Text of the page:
Slovenia
Human Development Index Ranking (UNDP, 2019)
24
Population ( UNFPA, 2019)
2.1 million
Total number of volunteers (ILO, 2015)
No data
Direct volunteering (ILO, 2015)
950
Organization-based (ILO, 2015)
529

Volunteer statistics (ILO)*

Source: ILOSTATS. The data is collected by ILO from national statistical offices. As national statistics on volunteer work are produced using a variety of approaches and tools, direct and cross-country comparisons are not recommended. For more information, visit https://ilostat.ilo.org/topics/volunteer-work/

2015

Total volunteering by type

Total volunteering by age group

Total volunteering by gender

Direct volunteering by gender

Organization-based volunteering by gender

Measurement work

Data source

  • 2007
  • 2008
  • 2009
  • 2010
  • 2011
  • 2012
  • 2013
  • 2014
  • 2015
    • Social Survey
  • 2016
  • 2017
  • 2018
  • 2019
  • 2020

Laws, Policies, Schemes on Volunteering

Does the country have a piece of legislation on volunteering?

No data

Does the country have a national policy, scheme, plan or strategy specific to volunteering?

No data

Does the country have a sectoral and cross-sectoral policy, scheme, plan or strategy that mentions volunteering?

No data

VNR Reporting

Voluntary National Review on the Implementation of the 2030 Agenda

View source

Reporting positive contribution of volunteering to the SDGs

Paragraph 1, page 17

Slovenia strives to address key challenges in securing quality life for all, and our activities will be focused on: [...] Enhancing cooperation, solidarity, and volunteerism, including through promoting social innovations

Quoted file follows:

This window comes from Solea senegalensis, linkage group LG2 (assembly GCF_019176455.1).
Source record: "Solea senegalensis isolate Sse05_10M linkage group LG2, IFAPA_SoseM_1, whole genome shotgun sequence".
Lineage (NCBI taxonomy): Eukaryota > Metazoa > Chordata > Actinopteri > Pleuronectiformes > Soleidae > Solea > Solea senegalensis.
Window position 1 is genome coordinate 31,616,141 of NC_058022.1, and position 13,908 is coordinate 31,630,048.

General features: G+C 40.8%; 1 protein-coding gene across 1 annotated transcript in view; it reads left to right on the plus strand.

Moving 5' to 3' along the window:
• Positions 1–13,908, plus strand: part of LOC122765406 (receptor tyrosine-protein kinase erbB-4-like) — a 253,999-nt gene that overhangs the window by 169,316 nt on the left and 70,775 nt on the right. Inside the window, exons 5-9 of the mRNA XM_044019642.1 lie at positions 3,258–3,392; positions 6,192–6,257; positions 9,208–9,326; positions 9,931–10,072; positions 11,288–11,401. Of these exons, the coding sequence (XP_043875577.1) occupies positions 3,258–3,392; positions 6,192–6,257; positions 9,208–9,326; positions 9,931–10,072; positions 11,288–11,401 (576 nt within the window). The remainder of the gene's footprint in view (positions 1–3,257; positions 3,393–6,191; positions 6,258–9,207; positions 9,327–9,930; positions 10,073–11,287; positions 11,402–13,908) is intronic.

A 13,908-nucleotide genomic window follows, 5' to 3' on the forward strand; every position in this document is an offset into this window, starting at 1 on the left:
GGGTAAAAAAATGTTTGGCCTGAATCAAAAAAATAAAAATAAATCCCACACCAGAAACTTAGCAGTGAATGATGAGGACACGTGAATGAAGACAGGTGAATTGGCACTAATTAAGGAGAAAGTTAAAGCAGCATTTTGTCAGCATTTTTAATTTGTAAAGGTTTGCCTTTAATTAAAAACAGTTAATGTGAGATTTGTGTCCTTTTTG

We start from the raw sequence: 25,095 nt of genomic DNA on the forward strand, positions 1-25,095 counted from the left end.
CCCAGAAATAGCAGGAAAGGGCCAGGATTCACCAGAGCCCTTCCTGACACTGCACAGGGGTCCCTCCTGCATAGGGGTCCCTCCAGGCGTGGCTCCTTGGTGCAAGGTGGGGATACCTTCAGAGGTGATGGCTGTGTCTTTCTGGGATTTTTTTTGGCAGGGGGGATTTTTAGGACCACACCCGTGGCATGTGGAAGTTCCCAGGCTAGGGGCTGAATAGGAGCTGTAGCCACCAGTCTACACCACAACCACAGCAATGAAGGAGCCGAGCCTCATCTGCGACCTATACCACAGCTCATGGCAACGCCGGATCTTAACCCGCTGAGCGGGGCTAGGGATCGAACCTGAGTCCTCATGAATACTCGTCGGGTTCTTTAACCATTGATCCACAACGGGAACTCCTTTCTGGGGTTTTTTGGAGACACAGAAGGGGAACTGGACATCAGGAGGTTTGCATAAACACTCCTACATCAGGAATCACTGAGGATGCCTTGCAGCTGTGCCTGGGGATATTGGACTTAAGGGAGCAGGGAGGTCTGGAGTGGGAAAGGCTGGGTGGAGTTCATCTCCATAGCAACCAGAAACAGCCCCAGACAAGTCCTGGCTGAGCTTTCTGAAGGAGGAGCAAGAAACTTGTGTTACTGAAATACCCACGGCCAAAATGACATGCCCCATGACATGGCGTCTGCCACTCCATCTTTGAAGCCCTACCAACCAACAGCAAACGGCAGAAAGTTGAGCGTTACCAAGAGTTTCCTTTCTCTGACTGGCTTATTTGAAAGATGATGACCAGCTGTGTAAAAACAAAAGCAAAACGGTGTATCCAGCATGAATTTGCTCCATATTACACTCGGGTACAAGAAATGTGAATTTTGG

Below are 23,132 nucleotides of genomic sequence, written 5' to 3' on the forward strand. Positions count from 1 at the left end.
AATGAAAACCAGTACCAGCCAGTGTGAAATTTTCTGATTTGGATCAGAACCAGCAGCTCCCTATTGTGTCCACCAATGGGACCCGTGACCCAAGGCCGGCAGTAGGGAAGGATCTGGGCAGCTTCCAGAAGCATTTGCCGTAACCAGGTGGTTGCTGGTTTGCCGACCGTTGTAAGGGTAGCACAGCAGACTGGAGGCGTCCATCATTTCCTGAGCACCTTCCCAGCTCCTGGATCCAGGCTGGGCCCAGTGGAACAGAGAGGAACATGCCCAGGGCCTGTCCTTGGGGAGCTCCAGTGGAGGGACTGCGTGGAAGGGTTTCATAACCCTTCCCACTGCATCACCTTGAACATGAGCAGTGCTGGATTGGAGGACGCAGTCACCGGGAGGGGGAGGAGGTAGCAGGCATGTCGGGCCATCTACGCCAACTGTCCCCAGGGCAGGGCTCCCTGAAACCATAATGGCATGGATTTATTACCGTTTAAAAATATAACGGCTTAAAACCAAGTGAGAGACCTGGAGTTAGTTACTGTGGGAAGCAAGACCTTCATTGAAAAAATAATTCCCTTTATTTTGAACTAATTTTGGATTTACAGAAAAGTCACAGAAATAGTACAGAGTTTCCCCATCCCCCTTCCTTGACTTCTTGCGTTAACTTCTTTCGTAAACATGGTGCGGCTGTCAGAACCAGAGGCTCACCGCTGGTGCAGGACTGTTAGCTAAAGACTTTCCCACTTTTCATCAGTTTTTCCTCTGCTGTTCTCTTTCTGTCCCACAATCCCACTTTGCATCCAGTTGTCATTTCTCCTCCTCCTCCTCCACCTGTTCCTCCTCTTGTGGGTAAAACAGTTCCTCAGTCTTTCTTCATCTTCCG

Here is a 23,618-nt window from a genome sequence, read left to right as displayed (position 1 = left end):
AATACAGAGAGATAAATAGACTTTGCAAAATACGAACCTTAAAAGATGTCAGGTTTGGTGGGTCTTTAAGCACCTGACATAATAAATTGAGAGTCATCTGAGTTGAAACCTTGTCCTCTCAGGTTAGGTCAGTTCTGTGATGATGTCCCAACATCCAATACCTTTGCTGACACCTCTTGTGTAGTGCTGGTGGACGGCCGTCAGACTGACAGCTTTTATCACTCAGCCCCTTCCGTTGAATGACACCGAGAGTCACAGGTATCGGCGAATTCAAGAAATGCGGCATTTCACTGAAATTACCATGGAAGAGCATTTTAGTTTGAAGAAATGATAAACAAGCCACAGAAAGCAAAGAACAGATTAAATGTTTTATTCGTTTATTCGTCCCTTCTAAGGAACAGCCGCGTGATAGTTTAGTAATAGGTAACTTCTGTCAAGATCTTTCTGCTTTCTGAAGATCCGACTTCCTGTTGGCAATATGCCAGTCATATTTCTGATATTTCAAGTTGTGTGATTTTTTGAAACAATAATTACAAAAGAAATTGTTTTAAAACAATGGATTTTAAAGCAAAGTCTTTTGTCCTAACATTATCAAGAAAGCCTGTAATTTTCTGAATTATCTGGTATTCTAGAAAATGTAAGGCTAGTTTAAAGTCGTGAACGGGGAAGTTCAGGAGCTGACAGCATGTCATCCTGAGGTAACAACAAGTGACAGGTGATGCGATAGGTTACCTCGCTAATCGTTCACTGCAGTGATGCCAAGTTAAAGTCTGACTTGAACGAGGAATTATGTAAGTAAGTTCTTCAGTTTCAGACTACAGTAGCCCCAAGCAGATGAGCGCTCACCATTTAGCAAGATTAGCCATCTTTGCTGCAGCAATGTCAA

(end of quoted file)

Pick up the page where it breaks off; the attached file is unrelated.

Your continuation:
Paragraph 2, page 18

By co-financing social security programmes over a long period, the Republic of Slovenia promotes and provides employment to more than 500 experts (social workers, psychologists, educators, etc.) in a range of 400 positions of full-time employment. These programmes include approximately 8,400 volunteers, whose work and (in particular) experience is a significant contribution to the greater quality of the implementation of the programmes. As a rule, the funds are used to cover the labour costs of professional staff and the material costs necessary for the implementation of the programmes.

Paragraph 3, page 62

As the key representative of Slovenian youth, the priority areas of MSS are youth employability, housing issues, education, health, participation, mobility, information-sharing, volunteering, and youth organising. The UN Youth Delegate of Slovenia in 2017 is focused on youth participation, including economic participation (decent work, accessible housing, quality education, non-formal education, employability, and entrepreneurship), political participation (formal and informal participation, active citizenship, and advocacy), and community participation (youth policies on local level, youth organising, volunteering, youth work, and intergenerational and intercultural dialogue).

Paragraph 4, page 65

Skills and competencies for employability The current focus of Slovenia is to boost relevant skills for employment, decent jobs, and entrepreneurship. The youth sector in Slovenia plays a vital role in this process. As young people face the challenge of a lack of practical individual skills and competencies that employers seek (such as communication, teamwork, management, and planning), the youth sector serves as an indispensable provider of non-formal education through civic projects, learning programmes, and volunteering opportunities. Slovenia is the only OECD member in which the proportion of young volunteers is higher than the proportion in other age groups: as many as 40% of youth are volunteers.